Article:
Brain Pickings

Posts Tagged ‘remix’

23 JULY, 2013

Brian Cox on Why Science Is Essential to Modern Democracy

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“For a democracy to function correctly, we need as many citizens as possible to at least have an understanding of the scientific method.”

In the fall of 2012, Brian Coxquantum physics wunderkind, whimsical explainer of science, champion of the wonders of life — was awarded the prestigious President’s Medal in London. His acceptance speech addressed the epidemic of promoting bad science in popular culture and the desperate importance of continuing to fund science education, echoing Richard Feynman’s timeless words on the role of scientific culture in modern society and scientists’ universal responsibility to remain open to the unknown. This magnificent short film by Brandon Fibbs remixes the most poetic portion of Cox’s speech — an eloquent case for science as a prerequisite for democracy, one that Ray Bradbury made for reading some years ago — with awe-inducing footage that captures the glory of science, technology, and space exploration.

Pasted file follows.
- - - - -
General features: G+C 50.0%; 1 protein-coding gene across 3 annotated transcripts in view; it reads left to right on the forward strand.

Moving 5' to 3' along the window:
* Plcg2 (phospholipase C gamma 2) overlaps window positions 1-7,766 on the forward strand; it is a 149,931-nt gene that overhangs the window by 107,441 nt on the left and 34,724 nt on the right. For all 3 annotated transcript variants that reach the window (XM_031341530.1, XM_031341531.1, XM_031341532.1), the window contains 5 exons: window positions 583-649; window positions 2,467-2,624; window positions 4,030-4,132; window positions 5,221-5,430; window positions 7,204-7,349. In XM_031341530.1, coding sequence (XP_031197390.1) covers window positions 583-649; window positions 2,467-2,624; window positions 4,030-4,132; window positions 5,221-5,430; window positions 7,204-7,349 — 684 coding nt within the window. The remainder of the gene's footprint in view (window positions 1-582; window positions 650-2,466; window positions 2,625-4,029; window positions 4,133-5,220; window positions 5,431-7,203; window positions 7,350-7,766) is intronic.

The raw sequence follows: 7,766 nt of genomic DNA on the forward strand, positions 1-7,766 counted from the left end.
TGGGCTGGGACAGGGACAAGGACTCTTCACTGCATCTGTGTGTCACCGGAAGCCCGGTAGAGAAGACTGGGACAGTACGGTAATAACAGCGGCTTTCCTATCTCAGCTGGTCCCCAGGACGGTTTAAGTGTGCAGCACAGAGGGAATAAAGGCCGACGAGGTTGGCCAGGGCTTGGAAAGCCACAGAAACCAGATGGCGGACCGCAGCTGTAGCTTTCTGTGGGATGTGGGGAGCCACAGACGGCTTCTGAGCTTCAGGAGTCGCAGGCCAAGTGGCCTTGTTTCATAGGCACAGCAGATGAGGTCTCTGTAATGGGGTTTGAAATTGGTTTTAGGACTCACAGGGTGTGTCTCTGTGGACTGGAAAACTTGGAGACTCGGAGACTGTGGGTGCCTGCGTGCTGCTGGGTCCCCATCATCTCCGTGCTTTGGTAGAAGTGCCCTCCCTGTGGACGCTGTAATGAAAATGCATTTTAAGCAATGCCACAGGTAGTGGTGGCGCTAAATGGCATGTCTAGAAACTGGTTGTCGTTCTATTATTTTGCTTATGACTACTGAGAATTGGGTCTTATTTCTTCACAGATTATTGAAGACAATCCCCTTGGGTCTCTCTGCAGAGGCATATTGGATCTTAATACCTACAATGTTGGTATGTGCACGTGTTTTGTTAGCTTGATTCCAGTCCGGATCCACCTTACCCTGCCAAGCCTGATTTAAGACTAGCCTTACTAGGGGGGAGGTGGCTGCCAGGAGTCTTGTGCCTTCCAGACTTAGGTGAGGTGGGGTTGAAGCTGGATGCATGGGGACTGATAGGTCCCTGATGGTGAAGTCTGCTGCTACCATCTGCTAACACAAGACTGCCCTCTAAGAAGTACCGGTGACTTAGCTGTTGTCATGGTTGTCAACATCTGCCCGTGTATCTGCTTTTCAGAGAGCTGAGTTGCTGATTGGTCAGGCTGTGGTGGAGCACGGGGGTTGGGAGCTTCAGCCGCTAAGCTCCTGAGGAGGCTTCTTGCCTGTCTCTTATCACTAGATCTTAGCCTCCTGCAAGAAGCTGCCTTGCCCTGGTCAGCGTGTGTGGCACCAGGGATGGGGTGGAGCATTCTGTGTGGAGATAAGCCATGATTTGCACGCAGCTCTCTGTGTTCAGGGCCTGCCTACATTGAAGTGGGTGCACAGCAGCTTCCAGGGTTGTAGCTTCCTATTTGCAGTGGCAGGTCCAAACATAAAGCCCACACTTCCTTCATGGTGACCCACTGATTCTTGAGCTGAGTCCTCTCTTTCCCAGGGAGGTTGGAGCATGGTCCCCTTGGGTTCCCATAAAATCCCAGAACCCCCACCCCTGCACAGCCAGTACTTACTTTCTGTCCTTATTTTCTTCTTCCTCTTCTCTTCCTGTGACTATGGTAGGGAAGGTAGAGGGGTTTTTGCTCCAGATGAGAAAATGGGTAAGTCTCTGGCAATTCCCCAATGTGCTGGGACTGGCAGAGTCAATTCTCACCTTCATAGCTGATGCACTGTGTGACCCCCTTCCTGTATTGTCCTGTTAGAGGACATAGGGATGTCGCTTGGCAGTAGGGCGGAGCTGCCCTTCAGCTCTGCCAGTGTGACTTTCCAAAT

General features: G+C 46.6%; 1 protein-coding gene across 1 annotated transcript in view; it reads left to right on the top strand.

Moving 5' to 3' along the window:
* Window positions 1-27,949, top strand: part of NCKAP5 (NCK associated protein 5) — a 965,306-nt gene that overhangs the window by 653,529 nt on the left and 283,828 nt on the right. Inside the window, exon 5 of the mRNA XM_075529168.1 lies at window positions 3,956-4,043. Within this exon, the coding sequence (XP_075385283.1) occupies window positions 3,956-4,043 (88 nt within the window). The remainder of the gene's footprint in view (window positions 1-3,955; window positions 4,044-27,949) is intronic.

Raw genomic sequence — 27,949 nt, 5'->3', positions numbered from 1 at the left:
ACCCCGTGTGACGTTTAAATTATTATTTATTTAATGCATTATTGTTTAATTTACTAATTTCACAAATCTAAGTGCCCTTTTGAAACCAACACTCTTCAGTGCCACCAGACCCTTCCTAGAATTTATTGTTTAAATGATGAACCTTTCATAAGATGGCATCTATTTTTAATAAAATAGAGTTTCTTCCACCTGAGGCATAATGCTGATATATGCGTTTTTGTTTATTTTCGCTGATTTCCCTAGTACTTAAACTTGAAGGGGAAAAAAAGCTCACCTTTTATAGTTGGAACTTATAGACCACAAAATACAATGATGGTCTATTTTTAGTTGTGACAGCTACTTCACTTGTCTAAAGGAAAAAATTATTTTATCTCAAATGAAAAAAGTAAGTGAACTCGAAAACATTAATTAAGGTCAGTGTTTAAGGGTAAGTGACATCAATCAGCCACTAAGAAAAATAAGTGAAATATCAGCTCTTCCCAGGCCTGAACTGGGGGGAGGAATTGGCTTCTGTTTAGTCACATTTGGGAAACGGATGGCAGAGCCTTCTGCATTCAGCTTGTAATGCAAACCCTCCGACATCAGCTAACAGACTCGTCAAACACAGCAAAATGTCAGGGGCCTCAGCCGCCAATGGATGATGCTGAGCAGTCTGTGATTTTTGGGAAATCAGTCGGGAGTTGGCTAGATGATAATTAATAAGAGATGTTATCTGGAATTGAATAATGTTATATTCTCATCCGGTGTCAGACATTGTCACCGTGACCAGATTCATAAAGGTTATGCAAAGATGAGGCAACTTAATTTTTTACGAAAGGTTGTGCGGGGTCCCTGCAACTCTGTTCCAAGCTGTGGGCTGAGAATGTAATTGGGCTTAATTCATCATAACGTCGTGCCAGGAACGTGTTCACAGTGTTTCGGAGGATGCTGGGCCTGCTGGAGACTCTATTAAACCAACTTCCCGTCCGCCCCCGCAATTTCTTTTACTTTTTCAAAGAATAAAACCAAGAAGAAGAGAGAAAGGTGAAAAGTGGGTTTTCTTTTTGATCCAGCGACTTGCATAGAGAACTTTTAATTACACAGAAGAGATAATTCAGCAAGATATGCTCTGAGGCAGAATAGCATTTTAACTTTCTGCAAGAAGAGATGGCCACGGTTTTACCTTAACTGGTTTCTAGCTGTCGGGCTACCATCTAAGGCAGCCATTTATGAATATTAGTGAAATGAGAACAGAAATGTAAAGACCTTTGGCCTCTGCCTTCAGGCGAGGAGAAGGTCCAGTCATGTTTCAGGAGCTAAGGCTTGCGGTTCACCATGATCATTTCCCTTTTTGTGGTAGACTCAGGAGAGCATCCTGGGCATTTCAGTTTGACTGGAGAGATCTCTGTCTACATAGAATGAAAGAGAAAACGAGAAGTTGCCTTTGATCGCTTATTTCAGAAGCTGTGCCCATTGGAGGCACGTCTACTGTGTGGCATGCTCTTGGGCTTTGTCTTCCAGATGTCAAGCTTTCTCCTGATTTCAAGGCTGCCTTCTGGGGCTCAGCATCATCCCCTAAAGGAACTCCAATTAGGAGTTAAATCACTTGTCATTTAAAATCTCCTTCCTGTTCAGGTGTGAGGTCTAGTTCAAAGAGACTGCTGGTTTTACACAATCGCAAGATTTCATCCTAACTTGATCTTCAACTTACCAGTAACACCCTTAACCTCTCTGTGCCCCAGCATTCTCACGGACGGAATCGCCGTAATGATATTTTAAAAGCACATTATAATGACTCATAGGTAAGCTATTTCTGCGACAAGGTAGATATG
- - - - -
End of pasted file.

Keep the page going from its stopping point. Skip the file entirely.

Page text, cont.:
We live in a society — as the great physicist and communicator Carl Sagan always emphasized — a society that is entirely based on science, it is based on technology and engineering. All the great, important decisions that our democracy will be forced to take in the next decades, and all the way into the 21st century, are based on science — they’re based on scientific method, they’re based on an understanding what reason and reaching conclusions based on evidence is. And if the presentation of science is a Frankenstein presentation of science — a misrepresentation of what we do, a complete misselling of the wonder of exploration — then we have a problem in our democracies. And it’s the same problem that we have if we don’t have an educated population.

For a democracy — a modern scientific democracy — to function correctly, then we need as many citizens as possible to at least have an understanding of the scientific method, if not the fact. When asked, “Why do you want to continue to explore?” Humphry Davy said, “Nothing is more fatal to the progress of the human mind than to presume that our views of science are ultimate, that our triumphs are complete, that there are no mysteries in nature and there are no new worlds to conquer.”

Watch Cox’s full speech below:

Pair with this fantastic read on how ignorance drives science, one of the best science books of 2012, and this wonderful mashup celebrating NASA by way of Walt Whitman.

It’s Okay To Be Smart